Photo of the Day: Andrewsarchus

6 07 2007


Andrewsarchus is one of my all-time favorite prehistoric beasts, even though we know surprisingly little about it. It’s huge skull, on display in the “Advanced Mammals” hall on the 4th floor of the American Museum of Natural History (a smaller replica also residing in the Rutgers Geology Museum) definitely is one of the more impressive that I’ve seen, and hopefully someday someone will be able to recover the rest of this magnificent extinct predator.

The above fossil as it appeared in the paper “Andrewsarchus, Giant Mesonychid of Mongolia” by H.F. Osborn (American Museum Novitiates, Nov. 11, 1924)

You can read more about this fossil and its discovery via the AMNH archives here.




10 responses

6 07 2007

It is really a pitty that there are so many spectacular beasts which are still only known from partial fossils. Andrewsarchus is one of them, but there are still many others, for example Megalania or especially Gigantopithecus. Although I´m in general not very interested in extinct primates (with the exception of subfossil lemurs), Gigantopithecus is still one of my personal hopes for futher more complete fossils in the future.
But to keep on Andrewsarchus, this is really a magnificient beast. The size alone is breathtaking, but the way it lived, and the biological niche it filled, would be even more interesting. It was surely no scavenger, because it would be much too large to life only from carion. The question is therefore what it ate then.
BTW, one of the very best life-restorations of Andrewsarchus is still the already many decades old painting from Burian.

6 07 2007

Thanks for the comment Sordes! After doing a quick search, I will have to check out more of Burian’s work; absolutely wonderful stuff. Perhaps some of the appeal Andrewsarchus holds for me (outside my love for carnivores and it being so big) is that it reminds me of the Tasmanian Tiger, and it appears this superficial resemblance has helped influence various depictions of it as far as coloring go.

I may be visiting the fossil halls of the AMNH this weekend or next, and hopefully I’ll have more pictures to share.

6 07 2007

The paintings of Burian were and are very often used as models for many paleontological illustrations. I know no other artist how made such impressive and life-like paleo-illustrations. Even if the great pictures of Mauricio Anton, John Sibbick or Carl Buel show often more details and look more scientificly, those of Burian are often very dramatic and in fact many of them look more like not very sharp photographs than painted pictures.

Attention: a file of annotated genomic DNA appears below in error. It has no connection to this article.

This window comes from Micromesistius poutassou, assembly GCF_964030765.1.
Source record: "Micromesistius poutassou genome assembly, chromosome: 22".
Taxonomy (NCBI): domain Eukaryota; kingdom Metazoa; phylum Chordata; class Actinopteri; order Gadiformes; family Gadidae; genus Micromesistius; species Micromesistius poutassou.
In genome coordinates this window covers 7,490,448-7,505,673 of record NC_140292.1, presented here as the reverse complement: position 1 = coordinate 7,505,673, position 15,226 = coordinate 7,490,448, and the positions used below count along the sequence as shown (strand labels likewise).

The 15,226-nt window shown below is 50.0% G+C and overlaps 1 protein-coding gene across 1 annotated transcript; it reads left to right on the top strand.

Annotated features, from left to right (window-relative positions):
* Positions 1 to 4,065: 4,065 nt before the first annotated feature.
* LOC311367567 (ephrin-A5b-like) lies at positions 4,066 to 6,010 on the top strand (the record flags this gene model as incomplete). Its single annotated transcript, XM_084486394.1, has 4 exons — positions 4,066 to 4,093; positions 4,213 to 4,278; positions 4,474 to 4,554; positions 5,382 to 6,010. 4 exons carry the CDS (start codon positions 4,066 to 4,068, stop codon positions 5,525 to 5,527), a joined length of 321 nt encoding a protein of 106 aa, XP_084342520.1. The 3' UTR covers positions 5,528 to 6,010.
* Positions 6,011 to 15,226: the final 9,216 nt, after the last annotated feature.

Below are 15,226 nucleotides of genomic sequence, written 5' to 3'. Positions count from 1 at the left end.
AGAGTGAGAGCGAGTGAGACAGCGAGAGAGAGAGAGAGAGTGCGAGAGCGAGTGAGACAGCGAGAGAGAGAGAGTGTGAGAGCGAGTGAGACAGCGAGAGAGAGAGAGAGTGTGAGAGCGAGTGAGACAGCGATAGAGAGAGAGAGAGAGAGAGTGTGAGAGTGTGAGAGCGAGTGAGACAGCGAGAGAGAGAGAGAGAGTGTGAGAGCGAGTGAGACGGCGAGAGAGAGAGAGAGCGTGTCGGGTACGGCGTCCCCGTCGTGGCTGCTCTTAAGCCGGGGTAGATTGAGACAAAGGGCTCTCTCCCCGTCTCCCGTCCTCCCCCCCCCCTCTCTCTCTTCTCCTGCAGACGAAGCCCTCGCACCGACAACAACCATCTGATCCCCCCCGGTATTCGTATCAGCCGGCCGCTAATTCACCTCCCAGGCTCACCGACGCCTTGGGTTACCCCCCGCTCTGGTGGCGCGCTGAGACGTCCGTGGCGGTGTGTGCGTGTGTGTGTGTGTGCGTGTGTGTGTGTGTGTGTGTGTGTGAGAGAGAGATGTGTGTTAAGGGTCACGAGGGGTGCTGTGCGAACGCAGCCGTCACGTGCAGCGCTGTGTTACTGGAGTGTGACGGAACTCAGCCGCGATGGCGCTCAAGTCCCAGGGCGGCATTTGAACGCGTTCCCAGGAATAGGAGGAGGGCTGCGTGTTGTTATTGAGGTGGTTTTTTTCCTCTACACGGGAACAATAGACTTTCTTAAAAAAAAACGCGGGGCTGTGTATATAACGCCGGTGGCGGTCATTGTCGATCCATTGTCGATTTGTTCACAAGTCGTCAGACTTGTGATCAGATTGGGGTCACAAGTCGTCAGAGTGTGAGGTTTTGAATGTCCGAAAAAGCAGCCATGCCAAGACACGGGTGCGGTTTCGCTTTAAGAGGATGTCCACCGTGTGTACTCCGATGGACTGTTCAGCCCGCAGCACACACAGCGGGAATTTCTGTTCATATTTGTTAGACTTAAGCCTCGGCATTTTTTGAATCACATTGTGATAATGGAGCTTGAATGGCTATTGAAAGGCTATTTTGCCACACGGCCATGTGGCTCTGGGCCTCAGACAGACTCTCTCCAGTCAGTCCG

8 07 2007

The classification of Andrewsarchus confuses me: everyone says it’s a mesonychid, but, according to Mikko’s Phylogenic Archive, it’s a basal condylarth near the ancestry of all other mesonychids, nevermind that it was around when the last mesonychids were dying off.

8 07 2007

Stanton; I’ll have to take a look at what the current consensus is. The original paper lists it as a mesonychid, but given that so much of the rest of the skeleton is missing (and reconstructions are based upon North American mesonychids). I’ll have to check it out, although I’m surprised no one has gone looking for more specimens as of late.

8 07 2007

I always figured that they never went about looking for more fossils of it was because either everyone is more concerned with Mongolian dinosaurs, rather than Mongolian mesonychids, or the locals used the rest of the skeleton to make a prescription.

24 03 2009
Don Valich

Brian, Hi! I need to know the source of the Andrewsarchus photo above. Did you take this picture yourself? If do we have permission to publish it on Wikipedia. Please contact me via email. Thanks. Don

13 07 2009
Steve Missal

Given the questions about where Andrewsarchus really fits in, what would be your best guess as to its general appearance? I’m about to do a reconstruction for Prehistoric Times, and am looking for advice. Thanks…..

6 08 2009
Behrooz Arasteh

Please see the (( the vlord of the rings )) & (( kingdom of the heaven )).

1 06 2018
David Hicks

“Its huge skull…”

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